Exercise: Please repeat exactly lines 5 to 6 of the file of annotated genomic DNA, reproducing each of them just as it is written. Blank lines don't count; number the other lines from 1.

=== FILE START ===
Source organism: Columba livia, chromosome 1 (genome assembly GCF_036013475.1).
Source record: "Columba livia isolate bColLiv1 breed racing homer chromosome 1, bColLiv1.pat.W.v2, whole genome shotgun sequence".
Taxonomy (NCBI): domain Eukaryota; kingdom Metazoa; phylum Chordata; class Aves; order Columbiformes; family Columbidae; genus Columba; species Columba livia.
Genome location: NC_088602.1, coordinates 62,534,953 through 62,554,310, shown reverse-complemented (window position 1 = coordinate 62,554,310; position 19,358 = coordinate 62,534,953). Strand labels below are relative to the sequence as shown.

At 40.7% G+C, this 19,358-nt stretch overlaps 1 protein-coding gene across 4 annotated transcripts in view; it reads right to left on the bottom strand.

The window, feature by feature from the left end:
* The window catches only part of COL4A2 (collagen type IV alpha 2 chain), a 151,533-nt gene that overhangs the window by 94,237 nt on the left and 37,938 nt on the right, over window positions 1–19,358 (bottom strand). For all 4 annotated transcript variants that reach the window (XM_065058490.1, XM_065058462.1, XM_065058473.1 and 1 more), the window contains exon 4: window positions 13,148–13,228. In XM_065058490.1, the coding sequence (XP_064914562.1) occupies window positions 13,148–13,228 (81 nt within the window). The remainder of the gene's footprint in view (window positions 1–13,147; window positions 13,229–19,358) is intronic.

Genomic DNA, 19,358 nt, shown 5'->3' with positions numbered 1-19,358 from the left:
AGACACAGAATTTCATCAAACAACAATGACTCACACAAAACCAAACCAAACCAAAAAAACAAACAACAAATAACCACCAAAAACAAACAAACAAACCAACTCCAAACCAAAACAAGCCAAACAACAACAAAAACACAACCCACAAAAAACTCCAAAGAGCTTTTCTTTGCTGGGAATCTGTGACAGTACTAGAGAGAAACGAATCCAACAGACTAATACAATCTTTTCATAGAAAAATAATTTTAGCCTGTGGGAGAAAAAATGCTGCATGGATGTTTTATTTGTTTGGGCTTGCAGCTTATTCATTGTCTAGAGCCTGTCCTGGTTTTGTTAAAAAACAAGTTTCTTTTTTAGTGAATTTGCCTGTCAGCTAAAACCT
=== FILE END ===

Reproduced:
At 40.7% G+C, this 19,358-nt stretch overlaps 1 protein-coding gene across 4 annotated transcripts in view; it reads right to left on the bottom strand.

The window, feature by feature from the left end: